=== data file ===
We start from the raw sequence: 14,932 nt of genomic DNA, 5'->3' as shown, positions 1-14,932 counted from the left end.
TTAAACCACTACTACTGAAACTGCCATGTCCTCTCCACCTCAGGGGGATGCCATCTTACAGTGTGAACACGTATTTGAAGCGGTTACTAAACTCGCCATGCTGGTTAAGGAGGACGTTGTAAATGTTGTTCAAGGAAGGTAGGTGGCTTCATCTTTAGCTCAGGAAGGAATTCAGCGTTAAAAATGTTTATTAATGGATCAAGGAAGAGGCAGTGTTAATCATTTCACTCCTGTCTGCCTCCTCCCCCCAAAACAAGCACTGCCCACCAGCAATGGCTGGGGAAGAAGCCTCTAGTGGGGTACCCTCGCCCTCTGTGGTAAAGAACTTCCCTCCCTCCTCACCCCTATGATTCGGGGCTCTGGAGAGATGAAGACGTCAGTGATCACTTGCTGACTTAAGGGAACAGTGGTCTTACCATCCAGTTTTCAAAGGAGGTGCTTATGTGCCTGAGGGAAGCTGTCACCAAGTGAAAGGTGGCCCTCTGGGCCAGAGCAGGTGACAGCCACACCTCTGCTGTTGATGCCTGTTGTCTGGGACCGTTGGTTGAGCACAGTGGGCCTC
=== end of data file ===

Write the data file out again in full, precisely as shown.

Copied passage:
We start from the raw sequence: 14,932 nt of genomic DNA, 5'->3' as shown, positions 1-14,932 counted from the left end.
TTAAACCACTACTACTGAAACTGCCATGTCCTCTCCACCTCAGGGGGATGCCATCTTACAGTGTGAACACGTATTTGAAGCGGTTACTAAACTCGCCATGCTGGTTAAGGAGGACGTTGTAAATGTTGTTCAAGGAAGGTAGGTGGCTTCATCTTTAGCTCAGGAAGGAATTCAGCGTTAAAAATGTTTATTAATGGATCAAGGAAGAGGCAGTGTTAATCATTTCACTCCTGTCTGCCTCCTCCCCCCAAAACAAGCACTGCCCACCAGCAATGGCTGGGGAAGAAGCCTCTAGTGGGGTACCCTCGCCCTCTGTGGTAAAGAACTTCCCTCCCTCCTCACCCCTATGATTCGGGGCTCTGGAGAGATGAAGACGTCAGTGATCACTTGCTGACTTAAGGGAACAGTGGTCTTACCATCCAGTTTTCAAAGGAGGTGCTTATGTGCCTGAGGGAAGCTGTCACCAAGTGAAAGGTGGCCCTCTGGGCCAGAGCAGGTGACAGCCACACCTCTGCTGTTGATGCCTGTTGTCTGGGACCGTTGGTTGAGCACAGTGGGCCTC